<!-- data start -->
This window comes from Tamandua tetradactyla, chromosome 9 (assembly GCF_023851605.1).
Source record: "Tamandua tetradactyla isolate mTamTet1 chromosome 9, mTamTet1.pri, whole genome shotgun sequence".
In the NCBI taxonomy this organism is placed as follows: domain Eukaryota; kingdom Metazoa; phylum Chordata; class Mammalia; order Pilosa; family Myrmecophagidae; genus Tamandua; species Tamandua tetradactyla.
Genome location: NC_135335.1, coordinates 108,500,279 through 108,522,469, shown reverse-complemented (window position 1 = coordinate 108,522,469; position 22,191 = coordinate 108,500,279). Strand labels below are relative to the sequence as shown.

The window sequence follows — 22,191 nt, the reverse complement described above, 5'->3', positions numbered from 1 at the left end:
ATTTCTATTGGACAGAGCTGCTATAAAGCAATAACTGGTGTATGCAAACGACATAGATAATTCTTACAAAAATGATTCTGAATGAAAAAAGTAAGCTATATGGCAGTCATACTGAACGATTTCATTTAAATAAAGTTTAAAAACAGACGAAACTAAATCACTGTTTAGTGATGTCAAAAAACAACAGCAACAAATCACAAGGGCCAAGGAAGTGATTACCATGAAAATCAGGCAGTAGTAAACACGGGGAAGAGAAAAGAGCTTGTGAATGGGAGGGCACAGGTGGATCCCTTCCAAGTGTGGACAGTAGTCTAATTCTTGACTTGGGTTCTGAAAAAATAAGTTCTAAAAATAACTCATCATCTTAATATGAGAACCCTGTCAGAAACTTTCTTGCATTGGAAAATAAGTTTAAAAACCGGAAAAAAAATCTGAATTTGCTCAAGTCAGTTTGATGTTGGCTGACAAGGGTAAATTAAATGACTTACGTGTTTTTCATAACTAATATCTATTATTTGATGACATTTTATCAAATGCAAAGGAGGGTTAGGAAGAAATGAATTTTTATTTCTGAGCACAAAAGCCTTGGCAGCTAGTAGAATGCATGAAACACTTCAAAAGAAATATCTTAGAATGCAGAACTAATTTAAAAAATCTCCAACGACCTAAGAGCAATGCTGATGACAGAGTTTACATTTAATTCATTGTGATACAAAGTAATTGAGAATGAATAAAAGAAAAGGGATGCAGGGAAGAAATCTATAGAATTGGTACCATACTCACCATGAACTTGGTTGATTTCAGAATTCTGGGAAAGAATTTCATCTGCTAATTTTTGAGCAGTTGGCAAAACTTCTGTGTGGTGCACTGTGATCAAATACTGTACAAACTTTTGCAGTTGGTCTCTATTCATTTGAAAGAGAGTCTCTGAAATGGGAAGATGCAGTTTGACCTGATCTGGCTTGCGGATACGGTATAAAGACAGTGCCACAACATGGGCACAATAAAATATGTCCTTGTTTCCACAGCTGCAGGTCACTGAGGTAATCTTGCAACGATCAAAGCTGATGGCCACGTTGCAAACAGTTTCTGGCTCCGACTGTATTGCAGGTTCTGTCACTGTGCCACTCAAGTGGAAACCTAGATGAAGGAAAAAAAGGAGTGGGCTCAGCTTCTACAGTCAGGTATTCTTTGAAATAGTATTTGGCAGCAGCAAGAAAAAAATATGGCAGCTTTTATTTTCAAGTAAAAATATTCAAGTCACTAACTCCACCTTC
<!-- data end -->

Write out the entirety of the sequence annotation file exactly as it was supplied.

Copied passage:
This window comes from Tamandua tetradactyla, chromosome 9 (assembly GCF_023851605.1).
Source record: "Tamandua tetradactyla isolate mTamTet1 chromosome 9, mTamTet1.pri, whole genome shotgun sequence".
In the NCBI taxonomy this organism is placed as follows: domain Eukaryota; kingdom Metazoa; phylum Chordata; class Mammalia; order Pilosa; family Myrmecophagidae; genus Tamandua; species Tamandua tetradactyla.
Genome location: NC_135335.1, coordinates 108,500,279 through 108,522,469, shown reverse-complemented (window position 1 = coordinate 108,522,469; position 22,191 = coordinate 108,500,279). Strand labels below are relative to the sequence as shown.

The window sequence follows — 22,191 nt, the reverse complement described above, 5'->3', positions numbered from 1 at the left end:
ATTTCTATTGGACAGAGCTGCTATAAAGCAATAACTGGTGTATGCAAACGACATAGATAATTCTTACAAAAATGATTCTGAATGAAAAAAGTAAGCTATATGGCAGTCATACTGAACGATTTCATTTAAATAAAGTTTAAAAACAGACGAAACTAAATCACTGTTTAGTGATGTCAAAAAACAACAGCAACAAATCACAAGGGCCAAGGAAGTGATTACCATGAAAATCAGGCAGTAGTAAACACGGGGAAGAGAAAAGAGCTTGTGAATGGGAGGGCACAGGTGGATCCCTTCCAAGTGTGGACAGTAGTCTAATTCTTGACTTGGGTTCTGAAAAAATAAGTTCTAAAAATAACTCATCATCTTAATATGAGAACCCTGTCAGAAACTTTCTTGCATTGGAAAATAAGTTTAAAAACCGGAAAAAAAATCTGAATTTGCTCAAGTCAGTTTGATGTTGGCTGACAAGGGTAAATTAAATGACTTACGTGTTTTTCATAACTAATATCTATTATTTGATGACATTTTATCAAATGCAAAGGAGGGTTAGGAAGAAATGAATTTTTATTTCTGAGCACAAAAGCCTTGGCAGCTAGTAGAATGCATGAAACACTTCAAAAGAAATATCTTAGAATGCAGAACTAATTTAAAAAATCTCCAACGACCTAAGAGCAATGCTGATGACAGAGTTTACATTTAATTCATTGTGATACAAAGTAATTGAGAATGAATAAAAGAAAAGGGATGCAGGGAAGAAATCTATAGAATTGGTACCATACTCACCATGAACTTGGTTGATTTCAGAATTCTGGGAAAGAATTTCATCTGCTAATTTTTGAGCAGTTGGCAAAACTTCTGTGTGGTGCACTGTGATCAAATACTGTACAAACTTTTGCAGTTGGTCTCTATTCATTTGAAAGAGAGTCTCTGAAATGGGAAGATGCAGTTTGACCTGATCTGGCTTGCGGATACGGTATAAAGACAGTGCCACAACATGGGCACAATAAAATATGTCCTTGTTTCCACAGCTGCAGGTCACTGAGGTAATCTTGCAACGATCAAAGCTGATGGCCACGTTGCAAACAGTTTCTGGCTCCGACTGTATTGCAGGTTCTGTCACTGTGCCACTCAAGTGGAAACCTAGATGAAGGAAAAAAAGGAGTGGGCTCAGCTTCTACAGTCAGGTATTCTTTGAAATAGTATTTGGCAGCAGCAAGAAAAAAATATGGCAGCTTTTATTTTCAAGTAAAAATATTCAAGTCACTAACTCCACCTTC